'A rich and powerful pathway to a fully human spiritual life... Excellent... please read it.'
Carl Gustav Jung described the addict's craving as a 'thirst for wholeness.' Christina Grof, a pioneer in the transpersonal p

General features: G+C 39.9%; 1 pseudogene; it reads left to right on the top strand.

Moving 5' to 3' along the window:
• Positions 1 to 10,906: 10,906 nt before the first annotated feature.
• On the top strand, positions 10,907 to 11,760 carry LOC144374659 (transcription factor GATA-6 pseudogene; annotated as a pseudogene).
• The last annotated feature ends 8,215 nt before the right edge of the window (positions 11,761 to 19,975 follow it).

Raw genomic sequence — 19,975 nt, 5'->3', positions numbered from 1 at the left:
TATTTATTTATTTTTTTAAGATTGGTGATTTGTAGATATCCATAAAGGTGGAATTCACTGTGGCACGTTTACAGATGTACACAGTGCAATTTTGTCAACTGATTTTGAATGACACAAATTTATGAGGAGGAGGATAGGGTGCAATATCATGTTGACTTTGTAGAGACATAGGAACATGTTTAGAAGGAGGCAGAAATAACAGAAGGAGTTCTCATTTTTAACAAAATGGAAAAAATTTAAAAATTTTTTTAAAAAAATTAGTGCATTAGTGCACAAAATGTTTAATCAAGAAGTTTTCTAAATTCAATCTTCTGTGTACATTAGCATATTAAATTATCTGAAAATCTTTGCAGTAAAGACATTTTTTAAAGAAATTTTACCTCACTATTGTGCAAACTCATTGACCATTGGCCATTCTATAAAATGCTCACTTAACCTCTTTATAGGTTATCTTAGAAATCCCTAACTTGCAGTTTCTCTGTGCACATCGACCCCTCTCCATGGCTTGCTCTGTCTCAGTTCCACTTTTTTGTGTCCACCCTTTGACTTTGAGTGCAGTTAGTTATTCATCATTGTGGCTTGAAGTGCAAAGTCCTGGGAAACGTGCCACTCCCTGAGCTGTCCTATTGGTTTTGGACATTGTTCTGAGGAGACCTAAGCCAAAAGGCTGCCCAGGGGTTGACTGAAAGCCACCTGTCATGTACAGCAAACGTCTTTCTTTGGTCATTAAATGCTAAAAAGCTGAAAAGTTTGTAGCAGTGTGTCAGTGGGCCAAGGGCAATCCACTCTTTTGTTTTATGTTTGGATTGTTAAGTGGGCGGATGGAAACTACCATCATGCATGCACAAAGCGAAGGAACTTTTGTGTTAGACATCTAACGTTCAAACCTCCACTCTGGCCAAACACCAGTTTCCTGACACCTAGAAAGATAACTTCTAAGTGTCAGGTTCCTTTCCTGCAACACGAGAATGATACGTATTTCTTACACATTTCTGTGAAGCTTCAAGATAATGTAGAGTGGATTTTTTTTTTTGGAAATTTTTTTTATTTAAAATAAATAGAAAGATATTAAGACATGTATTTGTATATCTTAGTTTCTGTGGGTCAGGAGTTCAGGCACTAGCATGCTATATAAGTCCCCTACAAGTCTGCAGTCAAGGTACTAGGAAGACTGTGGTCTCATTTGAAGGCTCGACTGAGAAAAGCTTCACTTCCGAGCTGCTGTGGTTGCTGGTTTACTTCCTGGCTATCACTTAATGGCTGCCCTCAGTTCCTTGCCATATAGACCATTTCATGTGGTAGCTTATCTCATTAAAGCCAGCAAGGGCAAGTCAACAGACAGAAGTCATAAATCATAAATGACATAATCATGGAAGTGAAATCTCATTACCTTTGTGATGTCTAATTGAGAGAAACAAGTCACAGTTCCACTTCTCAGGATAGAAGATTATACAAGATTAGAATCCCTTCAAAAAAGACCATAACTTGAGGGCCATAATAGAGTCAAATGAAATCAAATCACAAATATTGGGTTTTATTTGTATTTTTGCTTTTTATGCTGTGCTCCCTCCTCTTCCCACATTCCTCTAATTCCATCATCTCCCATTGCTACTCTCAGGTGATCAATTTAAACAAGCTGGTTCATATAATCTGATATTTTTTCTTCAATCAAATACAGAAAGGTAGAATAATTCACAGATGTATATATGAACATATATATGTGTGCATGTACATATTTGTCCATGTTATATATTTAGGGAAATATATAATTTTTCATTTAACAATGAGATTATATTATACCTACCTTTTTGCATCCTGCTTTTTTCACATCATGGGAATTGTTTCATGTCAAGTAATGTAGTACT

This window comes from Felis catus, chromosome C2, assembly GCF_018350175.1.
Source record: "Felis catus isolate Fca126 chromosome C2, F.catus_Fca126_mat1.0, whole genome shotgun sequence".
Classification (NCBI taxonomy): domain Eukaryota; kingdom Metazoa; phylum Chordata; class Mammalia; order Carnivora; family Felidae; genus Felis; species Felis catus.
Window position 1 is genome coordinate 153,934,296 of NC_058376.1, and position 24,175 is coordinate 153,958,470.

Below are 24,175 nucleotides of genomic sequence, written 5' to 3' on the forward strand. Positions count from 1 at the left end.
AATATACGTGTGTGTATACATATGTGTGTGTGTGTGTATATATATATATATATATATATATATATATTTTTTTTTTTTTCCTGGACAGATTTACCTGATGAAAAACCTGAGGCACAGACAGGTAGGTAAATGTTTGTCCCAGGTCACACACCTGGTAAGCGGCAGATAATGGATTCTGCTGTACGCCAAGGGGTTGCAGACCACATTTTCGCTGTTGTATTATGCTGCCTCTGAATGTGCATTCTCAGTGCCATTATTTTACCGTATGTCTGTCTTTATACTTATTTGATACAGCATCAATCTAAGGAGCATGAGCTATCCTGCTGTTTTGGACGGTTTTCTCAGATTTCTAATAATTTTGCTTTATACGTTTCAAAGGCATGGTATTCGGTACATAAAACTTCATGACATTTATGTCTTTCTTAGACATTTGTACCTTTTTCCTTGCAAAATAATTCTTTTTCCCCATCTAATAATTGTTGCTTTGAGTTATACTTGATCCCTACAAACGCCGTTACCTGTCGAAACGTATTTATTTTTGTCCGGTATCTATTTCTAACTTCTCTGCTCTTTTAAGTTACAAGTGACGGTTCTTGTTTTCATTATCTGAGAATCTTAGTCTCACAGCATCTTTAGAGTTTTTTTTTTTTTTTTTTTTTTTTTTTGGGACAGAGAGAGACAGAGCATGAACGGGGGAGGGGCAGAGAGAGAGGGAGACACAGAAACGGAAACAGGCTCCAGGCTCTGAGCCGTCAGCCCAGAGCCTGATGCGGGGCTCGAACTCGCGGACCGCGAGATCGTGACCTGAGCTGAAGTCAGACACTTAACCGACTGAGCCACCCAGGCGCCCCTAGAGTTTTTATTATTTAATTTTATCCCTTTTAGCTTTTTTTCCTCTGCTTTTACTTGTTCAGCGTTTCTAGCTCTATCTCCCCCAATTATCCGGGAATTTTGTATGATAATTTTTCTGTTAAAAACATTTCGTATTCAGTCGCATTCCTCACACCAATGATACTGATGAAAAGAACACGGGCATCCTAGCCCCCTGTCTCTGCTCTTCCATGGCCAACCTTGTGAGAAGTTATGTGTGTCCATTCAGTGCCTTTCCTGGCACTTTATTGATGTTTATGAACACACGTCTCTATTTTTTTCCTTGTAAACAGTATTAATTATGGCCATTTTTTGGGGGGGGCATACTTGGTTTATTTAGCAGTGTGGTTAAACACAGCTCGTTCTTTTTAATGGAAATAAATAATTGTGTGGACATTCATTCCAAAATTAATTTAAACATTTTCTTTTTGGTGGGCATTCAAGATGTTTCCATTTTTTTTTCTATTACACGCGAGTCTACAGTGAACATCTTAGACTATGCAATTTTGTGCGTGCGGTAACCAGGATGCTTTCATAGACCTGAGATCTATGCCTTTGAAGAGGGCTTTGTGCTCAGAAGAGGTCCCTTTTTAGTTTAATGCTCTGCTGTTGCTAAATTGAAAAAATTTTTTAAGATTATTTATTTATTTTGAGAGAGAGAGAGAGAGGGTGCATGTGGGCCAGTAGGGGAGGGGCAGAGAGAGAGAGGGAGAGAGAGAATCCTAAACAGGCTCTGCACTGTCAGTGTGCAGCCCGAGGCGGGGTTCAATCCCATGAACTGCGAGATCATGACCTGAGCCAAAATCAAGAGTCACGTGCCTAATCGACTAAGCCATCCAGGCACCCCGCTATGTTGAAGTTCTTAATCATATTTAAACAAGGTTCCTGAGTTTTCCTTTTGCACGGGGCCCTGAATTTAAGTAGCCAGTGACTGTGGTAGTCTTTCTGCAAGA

A provocative reevaluation of addictive behavior that considers it not within the prevalent "disease model," as California-based therapist Grof puts it, but within the context of a universal need for spiritual satisfaction. Grof's understanding of addiction is firsthand and bard-won: She's a recovering alcoholic and draws on her experience ("The day I hit bottom with my alcoholism, I was brought to my knees") to ground what's sometimes an otherwise heady, theory-laden argument. The heart of the argument is that society's growing tendency to consider all addiction - as well as the "attachments" (to money, prestige, other people, etc.) that characterize much human behavior - as disease "paints a picture of humanity as being universally sick." Instead, Grof proposes "a wellness model for the understanding and treatment of addictions." That model - worked out with reference to spiritual teachings from Hinduism to Jung - posits that we each consist of two "selves": a "deeper," perhaps divine, self that's our original nature, and a grafted-on "small self," equivalent to the ego. From prenatal clays onward, Grof says, we're pushed by outside, often abusive, forces away from the greater self and into the smaller self. Yet we retain a "craving" for the deeper self, which most of us try to slake through inappropriate means - through the pursuit of wealth, for example, or, in the ease of addicts, through drug highs. Addictive behavior thus springs from a healthy impulse to return to the deeper self - which, in fact, can be recovered only through spiritual practices (including, apparently, Orors own "Holotropic Breathwork," which she touts here). Addicts probably should work with the Twelve Steps, which the author reads as a spiritual blueprint, though one rife with pitfalls. Grof's two-selves model of human nature is as old as the myth of the Fall; but her application of it to addiction is inspired, well argued (though more case histories would have enlivened the text), and alight with hope and promise. (Kirkus Reviews)